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You need to see Elder care lawyer and separate your finances.
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Reply to Southernwaver
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You hire an eldercare lawyer that specializes in this type of business. It may have a cost, but well worth the expense to protect assets.

This forum can guide you with certain issues but this is best left to a professional since laws vary in each state.

Good luck with this difficult situation.
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Reply to AMZebbC
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Just saw an elder care lawyer and our financial advisor this week (similar situation) and glad I did. You need professional guidance through this difficult process. Feel like I can finally breathe without having an anxiety attack. Would have had no idea how to handle this without their help. And now I can focus on my husband's recovery. Best of luck to you....
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Reply to KLS1953
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Please hire an elder care law specialist attorney near you. It won’t be free, however it will save your assets in the long run. They will usually do a consultation for free, so at least you can gain a better understanding of why you need an attorney. It may involve setting up a trust ( laws vary by state, so again, it’s imperative that you hire a local attorney who specializes in elder care.

Also, timing is important also. If you ever needed your spouse to qualify for Medicaid, Medicaid has a 5 yr look back for assets, for example you can’t “gift” assets to a loved one or friend within 5 yrs of applying for Medicaid. Medicaid will want those funds back to pay for your husbands care before Medicaid assistance will kick in. So you need to start protecting your assets now.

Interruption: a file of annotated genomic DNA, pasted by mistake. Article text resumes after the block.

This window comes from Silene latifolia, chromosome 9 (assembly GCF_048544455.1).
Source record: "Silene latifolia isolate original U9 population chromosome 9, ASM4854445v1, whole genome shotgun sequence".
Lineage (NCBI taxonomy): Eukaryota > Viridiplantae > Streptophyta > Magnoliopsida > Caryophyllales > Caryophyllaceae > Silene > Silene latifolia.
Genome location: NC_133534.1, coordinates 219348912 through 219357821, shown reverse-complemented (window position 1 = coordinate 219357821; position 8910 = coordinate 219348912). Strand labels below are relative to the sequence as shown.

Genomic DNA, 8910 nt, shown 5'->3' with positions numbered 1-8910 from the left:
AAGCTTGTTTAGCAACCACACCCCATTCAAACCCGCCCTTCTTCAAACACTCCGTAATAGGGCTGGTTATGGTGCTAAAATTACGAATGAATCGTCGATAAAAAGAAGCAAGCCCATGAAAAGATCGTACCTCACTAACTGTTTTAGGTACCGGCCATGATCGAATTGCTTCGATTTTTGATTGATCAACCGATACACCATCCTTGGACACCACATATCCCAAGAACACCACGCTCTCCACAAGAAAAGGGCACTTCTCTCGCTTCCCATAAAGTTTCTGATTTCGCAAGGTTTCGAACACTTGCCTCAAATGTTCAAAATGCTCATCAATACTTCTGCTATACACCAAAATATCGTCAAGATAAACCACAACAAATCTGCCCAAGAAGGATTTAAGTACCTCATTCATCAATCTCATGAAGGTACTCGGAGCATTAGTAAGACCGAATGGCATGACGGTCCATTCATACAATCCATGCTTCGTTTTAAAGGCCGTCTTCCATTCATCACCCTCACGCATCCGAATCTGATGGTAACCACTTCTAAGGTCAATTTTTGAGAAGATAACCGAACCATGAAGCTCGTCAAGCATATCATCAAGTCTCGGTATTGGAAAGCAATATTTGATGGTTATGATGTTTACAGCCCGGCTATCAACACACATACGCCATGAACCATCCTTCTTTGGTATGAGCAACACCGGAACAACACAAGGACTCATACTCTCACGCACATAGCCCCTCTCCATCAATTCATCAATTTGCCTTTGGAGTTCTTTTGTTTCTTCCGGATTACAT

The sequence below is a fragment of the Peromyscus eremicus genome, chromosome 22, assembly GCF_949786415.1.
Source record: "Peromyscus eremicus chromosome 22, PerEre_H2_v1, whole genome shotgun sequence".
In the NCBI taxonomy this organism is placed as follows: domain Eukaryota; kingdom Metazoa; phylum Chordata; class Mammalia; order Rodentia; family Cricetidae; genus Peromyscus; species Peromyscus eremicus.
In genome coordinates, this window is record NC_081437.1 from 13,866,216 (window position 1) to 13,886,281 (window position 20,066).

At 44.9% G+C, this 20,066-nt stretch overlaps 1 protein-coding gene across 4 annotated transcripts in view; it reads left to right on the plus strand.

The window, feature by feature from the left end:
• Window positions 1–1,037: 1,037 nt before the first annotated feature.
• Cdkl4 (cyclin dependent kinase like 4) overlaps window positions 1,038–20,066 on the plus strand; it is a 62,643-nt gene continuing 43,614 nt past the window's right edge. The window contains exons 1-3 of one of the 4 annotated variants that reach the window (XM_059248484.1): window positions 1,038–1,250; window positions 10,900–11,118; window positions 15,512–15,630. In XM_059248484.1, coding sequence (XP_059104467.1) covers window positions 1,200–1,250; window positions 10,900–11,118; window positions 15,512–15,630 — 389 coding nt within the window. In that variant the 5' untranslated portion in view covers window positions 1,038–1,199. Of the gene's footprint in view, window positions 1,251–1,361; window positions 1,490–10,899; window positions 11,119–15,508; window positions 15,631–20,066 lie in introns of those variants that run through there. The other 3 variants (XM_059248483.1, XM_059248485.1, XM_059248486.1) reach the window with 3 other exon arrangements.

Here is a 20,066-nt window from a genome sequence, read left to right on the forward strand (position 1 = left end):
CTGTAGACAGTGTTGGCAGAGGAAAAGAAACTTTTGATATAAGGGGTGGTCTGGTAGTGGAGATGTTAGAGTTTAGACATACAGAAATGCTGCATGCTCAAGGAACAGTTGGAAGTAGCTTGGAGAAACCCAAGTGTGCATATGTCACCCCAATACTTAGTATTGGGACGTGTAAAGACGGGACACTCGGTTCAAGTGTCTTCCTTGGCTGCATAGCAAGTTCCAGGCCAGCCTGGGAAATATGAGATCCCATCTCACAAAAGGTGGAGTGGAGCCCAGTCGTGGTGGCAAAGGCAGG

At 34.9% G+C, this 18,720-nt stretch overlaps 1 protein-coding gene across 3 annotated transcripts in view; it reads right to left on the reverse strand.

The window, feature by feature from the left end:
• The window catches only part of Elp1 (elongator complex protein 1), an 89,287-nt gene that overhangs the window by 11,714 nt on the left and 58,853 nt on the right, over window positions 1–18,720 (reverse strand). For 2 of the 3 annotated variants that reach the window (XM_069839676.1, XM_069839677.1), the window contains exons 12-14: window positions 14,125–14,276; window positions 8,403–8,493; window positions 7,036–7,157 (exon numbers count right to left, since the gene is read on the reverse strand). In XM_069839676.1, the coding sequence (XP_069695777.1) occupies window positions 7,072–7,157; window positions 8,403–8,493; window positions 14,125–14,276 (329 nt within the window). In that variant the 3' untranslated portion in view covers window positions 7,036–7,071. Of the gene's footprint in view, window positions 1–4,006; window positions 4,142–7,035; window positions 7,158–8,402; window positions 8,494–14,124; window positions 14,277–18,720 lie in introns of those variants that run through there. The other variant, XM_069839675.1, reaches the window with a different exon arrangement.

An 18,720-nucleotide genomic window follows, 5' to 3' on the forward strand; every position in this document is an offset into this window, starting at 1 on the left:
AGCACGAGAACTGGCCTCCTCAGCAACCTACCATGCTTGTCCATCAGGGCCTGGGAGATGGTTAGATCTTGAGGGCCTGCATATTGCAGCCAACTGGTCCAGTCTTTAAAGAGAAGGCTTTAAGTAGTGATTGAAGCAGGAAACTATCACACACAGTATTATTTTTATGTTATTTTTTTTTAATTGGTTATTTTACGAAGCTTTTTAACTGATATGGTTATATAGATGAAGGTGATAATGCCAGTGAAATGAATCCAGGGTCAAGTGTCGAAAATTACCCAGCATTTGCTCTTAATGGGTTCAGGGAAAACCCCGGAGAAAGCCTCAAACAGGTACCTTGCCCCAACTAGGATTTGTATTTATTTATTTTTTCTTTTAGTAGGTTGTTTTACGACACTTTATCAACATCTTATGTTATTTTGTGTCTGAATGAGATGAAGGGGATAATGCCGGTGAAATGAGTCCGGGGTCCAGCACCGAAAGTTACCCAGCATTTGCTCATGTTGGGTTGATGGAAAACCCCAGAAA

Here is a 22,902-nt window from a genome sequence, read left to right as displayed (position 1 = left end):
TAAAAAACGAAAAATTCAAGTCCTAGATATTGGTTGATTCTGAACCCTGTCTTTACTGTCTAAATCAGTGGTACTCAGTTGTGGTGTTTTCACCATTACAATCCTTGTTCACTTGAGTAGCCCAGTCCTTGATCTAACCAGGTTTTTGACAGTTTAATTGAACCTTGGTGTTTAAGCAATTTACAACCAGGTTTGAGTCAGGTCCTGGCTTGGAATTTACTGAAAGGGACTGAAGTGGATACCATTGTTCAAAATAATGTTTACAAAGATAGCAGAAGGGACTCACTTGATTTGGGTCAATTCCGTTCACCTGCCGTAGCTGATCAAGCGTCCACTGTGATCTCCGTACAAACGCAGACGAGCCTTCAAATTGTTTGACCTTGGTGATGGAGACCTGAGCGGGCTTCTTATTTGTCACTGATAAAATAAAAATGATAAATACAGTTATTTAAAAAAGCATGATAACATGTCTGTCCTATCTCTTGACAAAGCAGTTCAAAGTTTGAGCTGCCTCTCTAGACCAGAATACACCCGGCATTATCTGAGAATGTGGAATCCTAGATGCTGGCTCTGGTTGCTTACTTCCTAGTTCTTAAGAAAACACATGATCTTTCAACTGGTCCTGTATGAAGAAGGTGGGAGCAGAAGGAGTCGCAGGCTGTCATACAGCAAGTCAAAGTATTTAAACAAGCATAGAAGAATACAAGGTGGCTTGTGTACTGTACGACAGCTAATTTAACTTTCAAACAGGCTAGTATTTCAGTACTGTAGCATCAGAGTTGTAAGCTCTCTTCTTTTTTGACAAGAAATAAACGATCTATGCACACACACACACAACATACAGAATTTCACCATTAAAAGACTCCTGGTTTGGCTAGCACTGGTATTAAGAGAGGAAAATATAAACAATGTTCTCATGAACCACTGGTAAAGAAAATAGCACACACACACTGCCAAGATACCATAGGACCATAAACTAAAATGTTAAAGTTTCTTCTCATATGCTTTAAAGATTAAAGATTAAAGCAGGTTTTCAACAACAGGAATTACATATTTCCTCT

Again, there are many rules and they vary by state, so you see how a specialist attorney is needed to help you navigate through all this.
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Reply to Donttestme
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I went to an elder law atty about my husband who has PD and Lewy Body. The atty told me I should liquidate our investments and apply all the money to our mortgage, then refi to get the lowest payment possible so I could cover it with my retirement income because a nursing home would take his SS and retirement income. As it is now, I could not pay all the bills with my retirement alone. He said an annuity would not be good in our situation because we have too much monthly income. As others have said, it varies by state so seek professional advice.
Have we taken his advice? Not yet. We are thinking about selling the house as it is way too big for us. Then we could buy a condo or townhome.
the atty also said as a last resort, we could get divorced and divide the assets before he goes into a facility. I don’t think I could do that. But it is an option.
don’t try to figure it out yourself. You need professional advice.
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Reply to Penguina
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KPWCSC Jul 15, 2024
Penguina, My heart goes out to you. If you still haven't followed your atty's advice, you may want to consider trying to find an attorney who would give a free consultation for a second opinion before moving forward. Some of what you are saying does not make sense to me, but I am not a professional. I am concerned you may have an atty without the experience you may need.